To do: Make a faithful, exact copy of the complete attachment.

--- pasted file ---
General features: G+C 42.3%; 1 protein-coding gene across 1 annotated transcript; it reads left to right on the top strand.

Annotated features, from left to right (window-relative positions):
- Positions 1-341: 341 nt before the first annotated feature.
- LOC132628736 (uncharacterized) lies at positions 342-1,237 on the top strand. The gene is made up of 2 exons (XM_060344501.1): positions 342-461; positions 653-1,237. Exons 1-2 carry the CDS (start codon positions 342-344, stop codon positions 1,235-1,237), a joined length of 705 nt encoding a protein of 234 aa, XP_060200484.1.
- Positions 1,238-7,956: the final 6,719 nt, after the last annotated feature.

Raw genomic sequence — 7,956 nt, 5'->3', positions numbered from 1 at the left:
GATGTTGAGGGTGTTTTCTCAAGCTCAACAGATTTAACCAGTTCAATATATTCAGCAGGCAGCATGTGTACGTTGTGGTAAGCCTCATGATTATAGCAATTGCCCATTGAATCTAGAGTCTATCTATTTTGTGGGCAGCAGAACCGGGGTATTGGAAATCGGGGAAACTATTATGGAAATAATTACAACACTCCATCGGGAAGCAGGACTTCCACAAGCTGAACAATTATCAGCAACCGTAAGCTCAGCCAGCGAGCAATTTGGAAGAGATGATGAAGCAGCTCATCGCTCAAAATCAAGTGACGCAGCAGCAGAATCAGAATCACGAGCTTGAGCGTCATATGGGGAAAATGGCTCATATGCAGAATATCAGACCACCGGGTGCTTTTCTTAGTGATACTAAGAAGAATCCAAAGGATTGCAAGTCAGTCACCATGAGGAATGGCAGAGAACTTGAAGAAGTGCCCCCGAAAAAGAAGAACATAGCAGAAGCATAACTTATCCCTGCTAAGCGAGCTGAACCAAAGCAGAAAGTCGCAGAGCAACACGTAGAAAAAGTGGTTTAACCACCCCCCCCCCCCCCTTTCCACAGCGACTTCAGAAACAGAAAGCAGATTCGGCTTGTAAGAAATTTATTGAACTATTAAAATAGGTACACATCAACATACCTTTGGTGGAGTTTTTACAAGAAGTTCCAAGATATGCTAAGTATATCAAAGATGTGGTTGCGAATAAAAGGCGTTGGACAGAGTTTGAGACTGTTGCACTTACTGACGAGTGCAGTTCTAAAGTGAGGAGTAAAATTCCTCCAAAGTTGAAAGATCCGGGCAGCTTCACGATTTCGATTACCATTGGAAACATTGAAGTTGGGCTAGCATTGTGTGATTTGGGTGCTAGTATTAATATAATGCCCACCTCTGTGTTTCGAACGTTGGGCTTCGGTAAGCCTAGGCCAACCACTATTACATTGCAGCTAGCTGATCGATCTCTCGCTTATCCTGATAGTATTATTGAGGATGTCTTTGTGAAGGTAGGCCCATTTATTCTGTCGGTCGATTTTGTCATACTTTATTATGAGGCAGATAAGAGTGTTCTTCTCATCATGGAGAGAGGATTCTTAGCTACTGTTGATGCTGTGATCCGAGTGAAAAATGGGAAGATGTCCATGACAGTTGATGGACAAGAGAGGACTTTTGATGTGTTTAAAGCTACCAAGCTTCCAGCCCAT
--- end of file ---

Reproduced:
General features: G+C 42.3%; 1 protein-coding gene across 1 annotated transcript; it reads left to right on the top strand.

Annotated features, from left to right (window-relative positions):
- Positions 1-341: 341 nt before the first annotated feature.
- LOC132628736 (uncharacterized) lies at positions 342-1,237 on the top strand. The gene is made up of 2 exons (XM_060344501.1): positions 342-461; positions 653-1,237. Exons 1-2 carry the CDS (start codon positions 342-344, stop codon positions 1,235-1,237), a joined length of 705 nt encoding a protein of 234 aa, XP_060200484.1.
- Positions 1,238-7,956: the final 6,719 nt, after the last annotated feature.

Raw genomic sequence — 7,956 nt, 5'->3', positions numbered from 1 at the left:
GATGTTGAGGGTGTTTTCTCAAGCTCAACAGATTTAACCAGTTCAATATATTCAGCAGGCAGCATGTGTACGTTGTGGTAAGCCTCATGATTATAGCAATTGCCCATTGAATCTAGAGTCTATCTATTTTGTGGGCAGCAGAACCGGGGTATTGGAAATCGGGGAAACTATTATGGAAATAATTACAACACTCCATCGGGAAGCAGGACTTCCACAAGCTGAACAATTATCAGCAACCGTAAGCTCAGCCAGCGAGCAATTTGGAAGAGATGATGAAGCAGCTCATCGCTCAAAATCAAGTGACGCAGCAGCAGAATCAGAATCACGAGCTTGAGCGTCATATGGGGAAAATGGCTCATATGCAGAATATCAGACCACCGGGTGCTTTTCTTAGTGATACTAAGAAGAATCCAAAGGATTGCAAGTCAGTCACCATGAGGAATGGCAGAGAACTTGAAGAAGTGCCCCCGAAAAAGAAGAACATAGCAGAAGCATAACTTATCCCTGCTAAGCGAGCTGAACCAAAGCAGAAAGTCGCAGAGCAACACGTAGAAAAAGTGGTTTAACCACCCCCCCCCCCCCCTTTCCACAGCGACTTCAGAAACAGAAAGCAGATTCGGCTTGTAAGAAATTTATTGAACTATTAAAATAGGTACACATCAACATACCTTTGGTGGAGTTTTTACAAGAAGTTCCAAGATATGCTAAGTATATCAAAGATGTGGTTGCGAATAAAAGGCGTTGGACAGAGTTTGAGACTGTTGCACTTACTGACGAGTGCAGTTCTAAAGTGAGGAGTAAAATTCCTCCAAAGTTGAAAGATCCGGGCAGCTTCACGATTTCGATTACCATTGGAAACATTGAAGTTGGGCTAGCATTGTGTGATTTGGGTGCTAGTATTAATATAATGCCCACCTCTGTGTTTCGAACGTTGGGCTTCGGTAAGCCTAGGCCAACCACTATTACATTGCAGCTAGCTGATCGATCTCTCGCTTATCCTGATAGTATTATTGAGGATGTCTTTGTGAAGGTAGGCCCATTTATTCTGTCGGTCGATTTTGTCATACTTTATTATGAGGCAGATAAGAGTGTTCTTCTCATCATGGAGAGAGGATTCTTAGCTACTGTTGATGCTGTGATCCGAGTGAAAAATGGGAAGATGTCCATGACAGTTGATGGACAAGAGAGGACTTTTGATGTGTTTAAAGCTACCAAGCTTCCAGCCCAT